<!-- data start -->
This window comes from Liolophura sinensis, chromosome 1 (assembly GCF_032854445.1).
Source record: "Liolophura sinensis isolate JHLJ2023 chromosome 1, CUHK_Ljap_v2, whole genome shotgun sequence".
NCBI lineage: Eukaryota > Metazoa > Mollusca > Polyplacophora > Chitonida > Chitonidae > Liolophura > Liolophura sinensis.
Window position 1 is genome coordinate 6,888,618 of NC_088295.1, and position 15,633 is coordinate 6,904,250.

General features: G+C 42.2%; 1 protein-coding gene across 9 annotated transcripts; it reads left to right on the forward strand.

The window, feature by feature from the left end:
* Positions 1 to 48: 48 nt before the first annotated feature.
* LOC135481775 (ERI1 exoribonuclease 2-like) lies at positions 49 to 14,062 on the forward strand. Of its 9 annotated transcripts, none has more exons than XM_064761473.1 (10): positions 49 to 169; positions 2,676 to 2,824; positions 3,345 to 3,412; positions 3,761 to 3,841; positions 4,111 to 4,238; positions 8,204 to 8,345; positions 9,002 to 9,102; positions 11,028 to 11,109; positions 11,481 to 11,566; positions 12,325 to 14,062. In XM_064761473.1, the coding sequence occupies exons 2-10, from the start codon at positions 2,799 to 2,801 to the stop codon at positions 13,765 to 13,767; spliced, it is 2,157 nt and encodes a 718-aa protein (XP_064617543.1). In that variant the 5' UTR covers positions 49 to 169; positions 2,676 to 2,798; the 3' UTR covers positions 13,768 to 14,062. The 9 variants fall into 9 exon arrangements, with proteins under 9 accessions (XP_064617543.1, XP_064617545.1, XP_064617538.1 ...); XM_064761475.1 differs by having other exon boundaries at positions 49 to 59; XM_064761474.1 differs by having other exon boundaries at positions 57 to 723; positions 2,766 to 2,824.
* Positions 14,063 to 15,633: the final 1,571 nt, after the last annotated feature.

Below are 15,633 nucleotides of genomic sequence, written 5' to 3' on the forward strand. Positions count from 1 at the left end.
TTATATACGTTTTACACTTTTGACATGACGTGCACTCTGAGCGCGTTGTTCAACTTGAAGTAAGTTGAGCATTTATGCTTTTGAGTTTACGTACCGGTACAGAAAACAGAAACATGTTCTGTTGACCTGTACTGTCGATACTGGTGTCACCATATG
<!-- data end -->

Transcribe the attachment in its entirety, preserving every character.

This window comes from Liolophura sinensis, chromosome 1 (assembly GCF_032854445.1).
Source record: "Liolophura sinensis isolate JHLJ2023 chromosome 1, CUHK_Ljap_v2, whole genome shotgun sequence".
NCBI lineage: Eukaryota > Metazoa > Mollusca > Polyplacophora > Chitonida > Chitonidae > Liolophura > Liolophura sinensis.
Window position 1 is genome coordinate 6,888,618 of NC_088295.1, and position 15,633 is coordinate 6,904,250.

General features: G+C 42.2%; 1 protein-coding gene across 9 annotated transcripts; it reads left to right on the forward strand.

The window, feature by feature from the left end:
* Positions 1 to 48: 48 nt before the first annotated feature.
* LOC135481775 (ERI1 exoribonuclease 2-like) lies at positions 49 to 14,062 on the forward strand. Of its 9 annotated transcripts, none has more exons than XM_064761473.1 (10): positions 49 to 169; positions 2,676 to 2,824; positions 3,345 to 3,412; positions 3,761 to 3,841; positions 4,111 to 4,238; positions 8,204 to 8,345; positions 9,002 to 9,102; positions 11,028 to 11,109; positions 11,481 to 11,566; positions 12,325 to 14,062. In XM_064761473.1, the coding sequence occupies exons 2-10, from the start codon at positions 2,799 to 2,801 to the stop codon at positions 13,765 to 13,767; spliced, it is 2,157 nt and encodes a 718-aa protein (XP_064617543.1). In that variant the 5' UTR covers positions 49 to 169; positions 2,676 to 2,798; the 3' UTR covers positions 13,768 to 14,062. The 9 variants fall into 9 exon arrangements, with proteins under 9 accessions (XP_064617543.1, XP_064617545.1, XP_064617538.1 ...); XM_064761475.1 differs by having other exon boundaries at positions 49 to 59; XM_064761474.1 differs by having other exon boundaries at positions 57 to 723; positions 2,766 to 2,824.
* Positions 14,063 to 15,633: the final 1,571 nt, after the last annotated feature.

Below are 15,633 nucleotides of genomic sequence, written 5' to 3' on the forward strand. Positions count from 1 at the left end.
TTATATACGTTTTACACTTTTGACATGACGTGCACTCTGAGCGCGTTGTTCAACTTGAAGTAAGTTGAGCATTTATGCTTTTGAGTTTACGTACCGGTACAGAAAACAGAAACATGTTCTGTTGACCTGTACTGTCGATACTGGTGTCACCATATG